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Conceptual Fnet = ma

  1. Feb 1, 2007 #1
    sorry i got one more question, its conceptual and i have a little problem with it,
    1. The problem:
    Bill and Susan are both standing on identical skateboards (with really good ball bearings) initally at rest. Bill weighs three times as much as susan. Bill pushes horizontally on Susan's back, causing susan to start moving away from Bill. Immediately after Bill stops moving.
    We are give many choices and asked to pick the correct statement, the two that i have a problem with are:
    a) Susan is is moving away from Bill, and Bill is stationary
    b) Susan and bill are moving away from each other, and susan's speed is three times larger than that of Bill.

    2. Relevant equations
    Ok i think Newton's thrid law applies here and Fnet=ma

    3. The attempt at a solution

    The correct answer is (b) however i have a problem with that, ok i know that the force Bill is exerting on susan is equal and opposite to the force susan is exerting on Bill however it is possible that susan starts moving while bill is stationary because the static friction of bill is larger than that of susan because his weight is more and therefore his normal force is larger. however i dont think its correct to say that if they both overcame their static friction that susan's SPEED would be three times larger shouldnt it be her ACCELERATION that is three times larger not her speed? because of Fnet=ma?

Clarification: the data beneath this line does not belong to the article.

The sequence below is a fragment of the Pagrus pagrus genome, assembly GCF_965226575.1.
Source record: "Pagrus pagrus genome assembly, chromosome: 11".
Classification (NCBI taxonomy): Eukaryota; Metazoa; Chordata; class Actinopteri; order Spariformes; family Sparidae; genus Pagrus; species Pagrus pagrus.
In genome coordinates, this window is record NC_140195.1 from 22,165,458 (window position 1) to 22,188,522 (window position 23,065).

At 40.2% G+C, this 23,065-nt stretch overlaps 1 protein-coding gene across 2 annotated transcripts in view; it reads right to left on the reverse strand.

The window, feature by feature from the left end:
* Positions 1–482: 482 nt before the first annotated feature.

2. jcsd
  3. Feb 1, 2007 #2


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    Staff: Mentor

    The wording of your problem statement must not be 100% accurate. What does this statement mean? "Immediately after Bill stops moving."

    That makes no sense. Are you missing some words or punctuation marks in your problem statement? If Bill is not moving (v=0), then Susan is moving infinitely faster than Bill, not 3x.
  4. Feb 1, 2007 #3
    yea sry its "Immediately after Bill stops moving, "
  5. Feb 1, 2007 #4

    Doc Al

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    Staff: Mentor

    I assume this last sentence is a typo, and should have read something like: Immediately after Bill stops pushing.
    Right, they exert equal and opposite forces on each other.
    I'm sure you are expected to ignore any effects of static friction. They have excellent, low-friction skateboards.

    You are correct that her acceleration will be three times greater than Bill's, from Newton's 2nd law. But since the force acts for the same amount of time on each, her resultant speed will also be three times greater than Bill's.
  6. Feb 1, 2007 #5
    First, Newton's third law does not, at least explicitly, say Fnet = ma. It's the one with action and reaction, remember?

    What you say regarding static friction is right. A greater force would be need to push Bill than Susan, but I think the problem assumes that there is no friction between the skateboards and the ground.

    To the speed/acceleration: You need to use the Fnet = ma, which happens to be Newton's second law, here. A body is accelerated as long as there is a net force acting on it. Once Bill stops pushing Susan, she starts moving with the constant velocity to which she was accelerated to, and this velocity turns out to be three times Bill's velocity.(as measured by someone "fixed" to the ground) When you start learning a bit more in mechanics, you'd realise that this is a consequence of the law of conservation of linear momentum.
  7. Feb 1, 2007 #6
    Thanks guys for ur help i think i can sorta picture it now :biggrin:
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